Yes Please by Amy Poehler

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In 2008, under intense pressure from the comedians’ lobby, Senator John McCain selected Alaska governor Sarah Palin as his running mate.

Having read a few female comedian memoirs that fizzled out half way through, I went into reading Yes Please by Amy Poehler with lower expectations. Maybe for this reason I found myself enjoying it more than the others. Or maybe Poehler just had more to say.

Yes Please is not a traditional funny girl memoir (obviously I am an expert, having read two previously) that starts with the terrible recollections of being an awkward, nerdy kid (Poehler was luckily able to escape this AND still become the funny woman she is today). Instead it bounces around from story to story, sticking mainly to her adult years. And I think that’s why it worked for me – not adhering to the linear ‘from nerds to riches’ timeline, but just telling the stories that she felt like telling. I also believe I enjoyed it more because it was a bit of a ‘buck up!’ book to the older people out there, rather than a ‘you can do it!’ book for the youngsters. At this point in my life, those are the kind of books I should be reading! Upon finishing, my main take away from this book is that I would really like to become a member of Amy Poehler’s circle of friends. I’m going to start working on my five point plan to attain this goal today.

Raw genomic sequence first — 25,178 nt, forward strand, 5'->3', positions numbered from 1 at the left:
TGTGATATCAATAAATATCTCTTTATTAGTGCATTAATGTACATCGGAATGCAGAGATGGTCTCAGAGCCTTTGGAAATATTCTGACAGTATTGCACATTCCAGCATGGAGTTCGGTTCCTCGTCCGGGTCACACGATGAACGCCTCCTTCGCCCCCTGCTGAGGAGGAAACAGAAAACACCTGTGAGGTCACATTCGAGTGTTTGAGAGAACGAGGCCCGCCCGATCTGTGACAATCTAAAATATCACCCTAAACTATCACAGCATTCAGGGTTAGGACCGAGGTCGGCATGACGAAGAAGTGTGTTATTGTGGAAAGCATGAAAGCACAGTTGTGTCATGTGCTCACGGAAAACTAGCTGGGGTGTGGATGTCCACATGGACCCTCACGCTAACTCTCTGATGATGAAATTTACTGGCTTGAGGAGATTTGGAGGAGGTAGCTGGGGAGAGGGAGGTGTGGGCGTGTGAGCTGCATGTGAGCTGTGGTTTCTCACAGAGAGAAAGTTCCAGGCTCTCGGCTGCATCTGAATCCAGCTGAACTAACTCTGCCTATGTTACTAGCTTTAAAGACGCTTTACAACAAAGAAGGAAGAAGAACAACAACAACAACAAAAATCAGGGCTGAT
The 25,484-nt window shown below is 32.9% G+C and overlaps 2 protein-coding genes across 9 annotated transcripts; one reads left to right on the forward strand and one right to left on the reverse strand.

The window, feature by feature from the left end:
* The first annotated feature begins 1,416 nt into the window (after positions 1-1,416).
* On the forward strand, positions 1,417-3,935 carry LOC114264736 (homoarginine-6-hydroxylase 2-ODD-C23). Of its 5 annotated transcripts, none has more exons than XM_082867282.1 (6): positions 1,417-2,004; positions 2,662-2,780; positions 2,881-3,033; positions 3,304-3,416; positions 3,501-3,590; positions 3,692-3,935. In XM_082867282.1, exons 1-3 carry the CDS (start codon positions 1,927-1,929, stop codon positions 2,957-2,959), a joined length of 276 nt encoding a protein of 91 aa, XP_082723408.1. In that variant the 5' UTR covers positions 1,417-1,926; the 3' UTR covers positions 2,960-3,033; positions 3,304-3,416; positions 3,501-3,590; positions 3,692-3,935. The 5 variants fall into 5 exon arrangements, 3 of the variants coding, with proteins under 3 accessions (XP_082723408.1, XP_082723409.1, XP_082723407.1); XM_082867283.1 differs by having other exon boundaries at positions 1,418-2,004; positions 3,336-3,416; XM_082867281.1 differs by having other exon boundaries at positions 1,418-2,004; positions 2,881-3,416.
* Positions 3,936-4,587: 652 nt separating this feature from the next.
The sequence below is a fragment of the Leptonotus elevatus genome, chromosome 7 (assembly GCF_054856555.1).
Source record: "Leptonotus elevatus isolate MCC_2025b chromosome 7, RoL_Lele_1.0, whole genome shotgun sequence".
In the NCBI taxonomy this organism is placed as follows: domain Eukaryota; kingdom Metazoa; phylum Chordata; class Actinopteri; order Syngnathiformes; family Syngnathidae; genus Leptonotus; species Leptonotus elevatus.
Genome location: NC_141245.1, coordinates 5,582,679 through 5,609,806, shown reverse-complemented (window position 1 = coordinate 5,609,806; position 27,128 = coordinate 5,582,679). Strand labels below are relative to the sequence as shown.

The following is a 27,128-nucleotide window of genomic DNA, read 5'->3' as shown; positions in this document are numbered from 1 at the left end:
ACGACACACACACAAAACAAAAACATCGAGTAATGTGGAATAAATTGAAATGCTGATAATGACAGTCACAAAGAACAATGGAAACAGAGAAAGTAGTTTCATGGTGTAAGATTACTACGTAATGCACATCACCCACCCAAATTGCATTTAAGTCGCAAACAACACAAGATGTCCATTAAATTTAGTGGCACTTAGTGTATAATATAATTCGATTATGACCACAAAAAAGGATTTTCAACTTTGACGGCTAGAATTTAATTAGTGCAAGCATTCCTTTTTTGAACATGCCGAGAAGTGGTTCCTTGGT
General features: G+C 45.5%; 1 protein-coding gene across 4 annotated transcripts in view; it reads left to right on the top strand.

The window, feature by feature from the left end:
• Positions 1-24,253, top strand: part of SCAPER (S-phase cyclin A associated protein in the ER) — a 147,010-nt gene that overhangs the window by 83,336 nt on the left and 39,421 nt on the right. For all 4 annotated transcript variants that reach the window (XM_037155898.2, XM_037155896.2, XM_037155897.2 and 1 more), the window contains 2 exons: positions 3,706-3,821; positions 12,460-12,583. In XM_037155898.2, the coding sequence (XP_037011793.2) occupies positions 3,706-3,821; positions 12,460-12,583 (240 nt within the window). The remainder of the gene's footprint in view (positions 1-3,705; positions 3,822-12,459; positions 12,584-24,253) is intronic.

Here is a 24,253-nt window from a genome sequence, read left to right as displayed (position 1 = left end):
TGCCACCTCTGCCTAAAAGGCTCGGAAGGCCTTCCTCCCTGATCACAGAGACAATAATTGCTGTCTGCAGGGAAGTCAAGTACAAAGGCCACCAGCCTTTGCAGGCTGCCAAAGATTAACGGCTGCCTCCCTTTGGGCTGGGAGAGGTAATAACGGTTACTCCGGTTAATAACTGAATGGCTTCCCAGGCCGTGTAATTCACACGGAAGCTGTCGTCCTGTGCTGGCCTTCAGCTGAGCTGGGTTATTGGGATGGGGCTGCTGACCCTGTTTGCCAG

It seems like in the olden times people loved to stick their babies in strange places and then brag about where they fit. My father also told me a story about using a warm baked potato as some kind of mitten. I don’t know. Things were weird back then.

 

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